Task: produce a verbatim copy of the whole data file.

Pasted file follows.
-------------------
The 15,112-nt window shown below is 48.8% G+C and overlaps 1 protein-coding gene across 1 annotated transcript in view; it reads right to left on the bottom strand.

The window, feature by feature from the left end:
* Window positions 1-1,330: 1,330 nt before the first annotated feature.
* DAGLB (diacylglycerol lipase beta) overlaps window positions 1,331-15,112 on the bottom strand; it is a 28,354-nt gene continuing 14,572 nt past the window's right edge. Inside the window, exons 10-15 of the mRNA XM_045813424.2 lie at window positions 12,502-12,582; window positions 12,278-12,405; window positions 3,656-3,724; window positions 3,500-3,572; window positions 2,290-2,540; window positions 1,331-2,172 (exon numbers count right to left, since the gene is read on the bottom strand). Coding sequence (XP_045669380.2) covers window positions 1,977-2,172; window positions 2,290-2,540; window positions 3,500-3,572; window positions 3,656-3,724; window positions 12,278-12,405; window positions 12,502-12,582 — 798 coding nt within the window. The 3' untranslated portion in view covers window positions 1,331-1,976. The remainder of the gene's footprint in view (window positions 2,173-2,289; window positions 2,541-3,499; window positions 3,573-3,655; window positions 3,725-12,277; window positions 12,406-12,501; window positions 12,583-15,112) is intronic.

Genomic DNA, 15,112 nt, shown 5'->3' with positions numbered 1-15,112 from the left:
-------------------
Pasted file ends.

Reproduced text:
The 15,112-nt window shown below is 48.8% G+C and overlaps 1 protein-coding gene across 1 annotated transcript in view; it reads right to left on the bottom strand.

The window, feature by feature from the left end:
* Window positions 1-1,330: 1,330 nt before the first annotated feature.
* DAGLB (diacylglycerol lipase beta) overlaps window positions 1,331-15,112 on the bottom strand; it is a 28,354-nt gene continuing 14,572 nt past the window's right edge. Inside the window, exons 10-15 of the mRNA XM_045813424.2 lie at window positions 12,502-12,582; window positions 12,278-12,405; window positions 3,656-3,724; window positions 3,500-3,572; window positions 2,290-2,540; window positions 1,331-2,172 (exon numbers count right to left, since the gene is read on the bottom strand). Coding sequence (XP_045669380.2) covers window positions 1,977-2,172; window positions 2,290-2,540; window positions 3,500-3,572; window positions 3,656-3,724; window positions 12,278-12,405; window positions 12,502-12,582 — 798 coding nt within the window. The 3' untranslated portion in view covers window positions 1,331-1,976. The remainder of the gene's footprint in view (window positions 2,173-2,289; window positions 2,541-3,499; window positions 3,573-3,655; window positions 3,725-12,277; window positions 12,406-12,501; window positions 12,583-15,112) is intronic.

Genomic DNA, 15,112 nt, shown 5'->3' with positions numbered 1-15,112 from the left: